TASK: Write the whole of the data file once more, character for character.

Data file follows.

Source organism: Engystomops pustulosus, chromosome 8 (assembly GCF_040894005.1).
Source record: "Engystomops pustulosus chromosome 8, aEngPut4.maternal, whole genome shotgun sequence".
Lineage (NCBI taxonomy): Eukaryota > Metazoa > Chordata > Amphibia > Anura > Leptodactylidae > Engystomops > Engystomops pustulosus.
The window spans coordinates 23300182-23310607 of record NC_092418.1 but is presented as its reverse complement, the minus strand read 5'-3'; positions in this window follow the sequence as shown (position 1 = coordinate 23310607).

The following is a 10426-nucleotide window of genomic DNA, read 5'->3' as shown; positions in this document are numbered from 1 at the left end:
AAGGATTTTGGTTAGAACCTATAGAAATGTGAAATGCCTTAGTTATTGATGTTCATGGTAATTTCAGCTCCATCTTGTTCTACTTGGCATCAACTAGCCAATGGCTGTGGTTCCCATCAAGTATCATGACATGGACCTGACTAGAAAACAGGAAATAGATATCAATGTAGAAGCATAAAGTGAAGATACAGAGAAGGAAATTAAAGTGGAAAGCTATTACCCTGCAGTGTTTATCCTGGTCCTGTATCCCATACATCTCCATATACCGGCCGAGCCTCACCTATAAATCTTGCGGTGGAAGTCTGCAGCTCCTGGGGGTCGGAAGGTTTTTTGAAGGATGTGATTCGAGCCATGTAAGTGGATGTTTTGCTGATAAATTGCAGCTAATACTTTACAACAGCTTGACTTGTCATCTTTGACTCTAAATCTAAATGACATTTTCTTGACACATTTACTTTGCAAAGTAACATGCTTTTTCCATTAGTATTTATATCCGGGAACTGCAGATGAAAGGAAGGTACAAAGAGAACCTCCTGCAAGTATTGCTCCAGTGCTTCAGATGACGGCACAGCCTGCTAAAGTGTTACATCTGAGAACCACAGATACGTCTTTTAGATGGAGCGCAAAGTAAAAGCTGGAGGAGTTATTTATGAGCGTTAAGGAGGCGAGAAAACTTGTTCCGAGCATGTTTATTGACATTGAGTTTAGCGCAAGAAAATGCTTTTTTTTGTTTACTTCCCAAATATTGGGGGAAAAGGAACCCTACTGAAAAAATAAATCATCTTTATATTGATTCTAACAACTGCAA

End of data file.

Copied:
Source organism: Engystomops pustulosus, chromosome 8 (assembly GCF_040894005.1).
Source record: "Engystomops pustulosus chromosome 8, aEngPut4.maternal, whole genome shotgun sequence".
Lineage (NCBI taxonomy): Eukaryota > Metazoa > Chordata > Amphibia > Anura > Leptodactylidae > Engystomops > Engystomops pustulosus.
The window spans coordinates 23300182-23310607 of record NC_092418.1 but is presented as its reverse complement, the minus strand read 5'-3'; positions in this window follow the sequence as shown (position 1 = coordinate 23310607).

The following is a 10426-nucleotide window of genomic DNA, read 5'->3' as shown; positions in this document are numbered from 1 at the left end:
AAGGATTTTGGTTAGAACCTATAGAAATGTGAAATGCCTTAGTTATTGATGTTCATGGTAATTTCAGCTCCATCTTGTTCTACTTGGCATCAACTAGCCAATGGCTGTGGTTCCCATCAAGTATCATGACATGGACCTGACTAGAAAACAGGAAATAGATATCAATGTAGAAGCATAAAGTGAAGATACAGAGAAGGAAATTAAAGTGGAAAGCTATTACCCTGCAGTGTTTATCCTGGTCCTGTATCCCATACATCTCCATATACCGGCCGAGCCTCACCTATAAATCTTGCGGTGGAAGTCTGCAGCTCCTGGGGGTCGGAAGGTTTTTTGAAGGATGTGATTCGAGCCATGTAAGTGGATGTTTTGCTGATAAATTGCAGCTAATACTTTACAACAGCTTGACTTGTCATCTTTGACTCTAAATCTAAATGACATTTTCTTGACACATTTACTTTGCAAAGTAACATGCTTTTTCCATTAGTATTTATATCCGGGAACTGCAGATGAAAGGAAGGTACAAAGAGAACCTCCTGCAAGTATTGCTCCAGTGCTTCAGATGACGGCACAGCCTGCTAAAGTGTTACATCTGAGAACCACAGATACGTCTTTTAGATGGAGCGCAAAGTAAAAGCTGGAGGAGTTATTTATGAGCGTTAAGGAGGCGAGAAAACTTGTTCCGAGCATGTTTATTGACATTGAGTTTAGCGCAAGAAAATGCTTTTTTTTGTTTACTTCCCAAATATTGGGGGAAAAGGAACCCTACTGAAAAAATAAATCATCTTTATATTGATTCTAACAACTGCAA